The following data is extracted from Reminiscent History Of The Ozark Region, pub. Goodspeed Brothers, Publishers, Chicago 1894.
JOHN BITTLE. No branch of commercial enterprise in Cleburne County, Arkansas, is more important or more representative in character than that of the merchant, and John Bittle is one of the leaders in this line in Heber. He was born in what is now Cleburne County in 1863, a son of Levi and Nancy (Huie) Bittle, who came to this State from Tennessee some time in the forties and located near Shiloh in the Little Red River bottom, the agricultural possibilities of which they were the first to discover. On this farm the father was called from life in 1872, at the age of sixty years, the mother's death occurring when the subject of this sketch was a child. They were worthy members of the Presbyterian Church, and in that faith reared their children, of whom six survive out of a family of nine, and all are residents of Cleburne County. The subject of this sketch was the seventh in order of birth and his early education was acquired in the public schools and in Clinton Academy, after which he was engaged in teaching school for three years in this county, during which time he became known as a thoroughgoing and painstaking pedagogue. In 1887 he engaged in the mercantile business at Shiloh with S. D. Morton, the firm taking the name of S. D. Morton & Co., and afterward that of Morton & Bittle, and continued business under the latter title until 1890, when Mr. Bittle came to Heber and opened an establishment of his own, which he has since conducted with marked success. Upon first entering business with Mr. Morton he had but little means, but his enterprises have prospered and he is now in independent circumstances. While attending school in Clinton he borrowed the money to purchase what books he required and swept the school building and made fires to pay for his tuition, his board being given him on credit. He deserves much commendation for the straightforward course he has pursued throughout life, regardless of the many difficulties that have strewn his path, and for the creditable manner in which he has bent the force of circumstances to his will. He is an energetic and intelligent young man, full of energy and push, and his abilities have received recognition at the hands of his numerous Democratic friends, and he is now a candidate for county treasurer, with every prospect of winning the race. In 1889 he was married to Miss Nettie Taylor, a daughter of W. S. Taylor, of this county. She was born in Waco, Tex., and has borne Mr. Bittle a daughter and son. Mr. Bittle is a member of the A. F. & A. M., and is treasurer of Sugar Loaf Lodge No. 414.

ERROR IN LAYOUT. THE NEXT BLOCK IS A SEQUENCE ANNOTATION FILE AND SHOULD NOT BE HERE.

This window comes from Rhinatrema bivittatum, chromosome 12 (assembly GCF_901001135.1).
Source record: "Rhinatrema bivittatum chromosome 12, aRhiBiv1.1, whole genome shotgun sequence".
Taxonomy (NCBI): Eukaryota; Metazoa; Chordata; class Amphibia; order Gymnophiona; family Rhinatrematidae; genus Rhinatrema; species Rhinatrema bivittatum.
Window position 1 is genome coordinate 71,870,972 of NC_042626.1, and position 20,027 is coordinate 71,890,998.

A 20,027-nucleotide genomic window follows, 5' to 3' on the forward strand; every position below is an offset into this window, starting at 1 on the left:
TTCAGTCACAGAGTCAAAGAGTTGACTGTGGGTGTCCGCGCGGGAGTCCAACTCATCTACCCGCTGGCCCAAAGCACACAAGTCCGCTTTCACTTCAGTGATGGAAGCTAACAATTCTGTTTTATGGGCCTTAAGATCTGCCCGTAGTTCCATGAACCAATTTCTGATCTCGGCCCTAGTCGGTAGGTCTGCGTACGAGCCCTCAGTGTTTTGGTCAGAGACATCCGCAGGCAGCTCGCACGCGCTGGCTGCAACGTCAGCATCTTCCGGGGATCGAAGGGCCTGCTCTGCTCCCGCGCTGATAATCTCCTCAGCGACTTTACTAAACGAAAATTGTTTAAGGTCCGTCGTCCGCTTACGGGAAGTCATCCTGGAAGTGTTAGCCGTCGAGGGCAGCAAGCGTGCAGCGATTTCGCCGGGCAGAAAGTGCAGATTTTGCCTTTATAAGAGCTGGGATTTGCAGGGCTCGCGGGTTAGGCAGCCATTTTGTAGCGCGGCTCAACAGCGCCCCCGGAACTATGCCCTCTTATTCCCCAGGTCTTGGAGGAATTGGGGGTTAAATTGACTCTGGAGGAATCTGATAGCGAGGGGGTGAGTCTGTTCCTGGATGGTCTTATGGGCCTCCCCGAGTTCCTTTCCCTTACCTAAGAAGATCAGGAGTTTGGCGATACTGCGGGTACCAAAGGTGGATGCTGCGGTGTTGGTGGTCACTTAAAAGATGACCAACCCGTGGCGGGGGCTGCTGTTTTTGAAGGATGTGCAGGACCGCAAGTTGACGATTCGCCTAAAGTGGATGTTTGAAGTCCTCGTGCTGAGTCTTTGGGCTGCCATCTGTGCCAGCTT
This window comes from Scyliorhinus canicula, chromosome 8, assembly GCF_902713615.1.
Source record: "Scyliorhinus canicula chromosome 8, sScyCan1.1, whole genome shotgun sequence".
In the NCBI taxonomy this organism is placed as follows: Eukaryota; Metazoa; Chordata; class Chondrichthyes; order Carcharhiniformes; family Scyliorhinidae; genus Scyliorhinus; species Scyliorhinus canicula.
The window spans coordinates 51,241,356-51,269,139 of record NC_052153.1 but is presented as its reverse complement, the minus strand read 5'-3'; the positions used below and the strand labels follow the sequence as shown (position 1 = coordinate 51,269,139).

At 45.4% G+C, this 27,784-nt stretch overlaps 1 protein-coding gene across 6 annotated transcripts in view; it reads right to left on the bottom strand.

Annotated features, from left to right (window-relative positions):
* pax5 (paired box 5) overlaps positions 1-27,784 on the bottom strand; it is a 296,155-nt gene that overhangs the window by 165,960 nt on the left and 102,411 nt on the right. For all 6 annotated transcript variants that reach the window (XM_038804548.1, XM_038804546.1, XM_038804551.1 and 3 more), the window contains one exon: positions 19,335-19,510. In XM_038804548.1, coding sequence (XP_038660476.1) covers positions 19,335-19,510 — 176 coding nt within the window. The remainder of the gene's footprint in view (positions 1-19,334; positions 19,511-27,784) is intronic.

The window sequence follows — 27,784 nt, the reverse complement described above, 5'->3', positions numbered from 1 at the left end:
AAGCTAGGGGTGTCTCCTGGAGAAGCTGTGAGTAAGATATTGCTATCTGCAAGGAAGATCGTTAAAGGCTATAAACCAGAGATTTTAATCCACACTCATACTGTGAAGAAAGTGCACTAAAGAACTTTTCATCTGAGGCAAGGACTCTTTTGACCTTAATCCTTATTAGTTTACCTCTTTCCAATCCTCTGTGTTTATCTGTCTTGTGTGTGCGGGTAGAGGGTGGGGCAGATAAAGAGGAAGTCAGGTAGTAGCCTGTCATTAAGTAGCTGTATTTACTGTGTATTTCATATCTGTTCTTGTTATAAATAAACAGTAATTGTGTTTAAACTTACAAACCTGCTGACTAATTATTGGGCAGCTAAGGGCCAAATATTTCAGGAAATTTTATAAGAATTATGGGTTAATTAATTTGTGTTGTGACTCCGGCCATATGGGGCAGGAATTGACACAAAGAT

Source: Reminiscent History Of The Ozark Region, pub. Goodspeed Brothers, Publishers, Chicago 1894